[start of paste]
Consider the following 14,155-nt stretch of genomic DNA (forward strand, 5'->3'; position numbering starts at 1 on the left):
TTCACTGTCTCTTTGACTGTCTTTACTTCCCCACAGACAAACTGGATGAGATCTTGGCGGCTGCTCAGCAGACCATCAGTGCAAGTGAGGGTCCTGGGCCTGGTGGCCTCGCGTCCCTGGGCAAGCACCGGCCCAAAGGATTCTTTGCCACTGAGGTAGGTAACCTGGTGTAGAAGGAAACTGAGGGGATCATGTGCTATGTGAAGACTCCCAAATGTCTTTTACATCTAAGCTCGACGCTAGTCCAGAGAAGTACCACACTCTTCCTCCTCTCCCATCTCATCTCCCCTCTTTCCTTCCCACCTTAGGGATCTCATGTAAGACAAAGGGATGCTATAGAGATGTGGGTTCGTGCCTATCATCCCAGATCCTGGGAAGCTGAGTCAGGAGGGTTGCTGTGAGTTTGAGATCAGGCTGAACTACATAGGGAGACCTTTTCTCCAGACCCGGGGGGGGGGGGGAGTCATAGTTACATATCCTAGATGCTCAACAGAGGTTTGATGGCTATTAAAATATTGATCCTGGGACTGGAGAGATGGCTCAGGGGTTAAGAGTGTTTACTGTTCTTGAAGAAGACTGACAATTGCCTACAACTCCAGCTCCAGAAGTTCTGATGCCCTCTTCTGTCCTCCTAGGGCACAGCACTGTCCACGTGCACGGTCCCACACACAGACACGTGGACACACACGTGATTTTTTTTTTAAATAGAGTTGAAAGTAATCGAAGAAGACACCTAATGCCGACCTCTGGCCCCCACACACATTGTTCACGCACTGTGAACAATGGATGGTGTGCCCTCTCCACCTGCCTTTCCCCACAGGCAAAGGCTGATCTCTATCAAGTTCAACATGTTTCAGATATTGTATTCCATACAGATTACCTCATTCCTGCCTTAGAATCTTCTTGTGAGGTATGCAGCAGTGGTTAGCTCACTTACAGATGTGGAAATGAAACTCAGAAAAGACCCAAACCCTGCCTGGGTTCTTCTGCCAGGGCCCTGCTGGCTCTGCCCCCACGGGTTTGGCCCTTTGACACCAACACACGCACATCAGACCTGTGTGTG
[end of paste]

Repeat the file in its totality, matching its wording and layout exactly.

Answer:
Consider the following 14,155-nt stretch of genomic DNA (forward strand, 5'->3'; position numbering starts at 1 on the left):
TTCACTGTCTCTTTGACTGTCTTTACTTCCCCACAGACAAACTGGATGAGATCTTGGCGGCTGCTCAGCAGACCATCAGTGCAAGTGAGGGTCCTGGGCCTGGTGGCCTCGCGTCCCTGGGCAAGCACCGGCCCAAAGGATTCTTTGCCACTGAGGTAGGTAACCTGGTGTAGAAGGAAACTGAGGGGATCATGTGCTATGTGAAGACTCCCAAATGTCTTTTACATCTAAGCTCGACGCTAGTCCAGAGAAGTACCACACTCTTCCTCCTCTCCCATCTCATCTCCCCTCTTTCCTTCCCACCTTAGGGATCTCATGTAAGACAAAGGGATGCTATAGAGATGTGGGTTCGTGCCTATCATCCCAGATCCTGGGAAGCTGAGTCAGGAGGGTTGCTGTGAGTTTGAGATCAGGCTGAACTACATAGGGAGACCTTTTCTCCAGACCCGGGGGGGGGGGGGAGTCATAGTTACATATCCTAGATGCTCAACAGAGGTTTGATGGCTATTAAAATATTGATCCTGGGACTGGAGAGATGGCTCAGGGGTTAAGAGTGTTTACTGTTCTTGAAGAAGACTGACAATTGCCTACAACTCCAGCTCCAGAAGTTCTGATGCCCTCTTCTGTCCTCCTAGGGCACAGCACTGTCCACGTGCACGGTCCCACACACAGACACGTGGACACACACGTGATTTTTTTTTTAAATAGAGTTGAAAGTAATCGAAGAAGACACCTAATGCCGACCTCTGGCCCCCACACACATTGTTCACGCACTGTGAACAATGGATGGTGTGCCCTCTCCACCTGCCTTTCCCCACAGGCAAAGGCTGATCTCTATCAAGTTCAACATGTTTCAGATATTGTATTCCATACAGATTACCTCATTCCTGCCTTAGAATCTTCTTGTGAGGTATGCAGCAGTGGTTAGCTCACTTACAGATGTGGAAATGAAACTCAGAAAAGACCCAAACCCTGCCTGGGTTCTTCTGCCAGGGCCCTGCTGGCTCTGCCCCCACGGGTTTGGCCCTTTGACACCAACACACGCACATCAGACCTGTGTGTG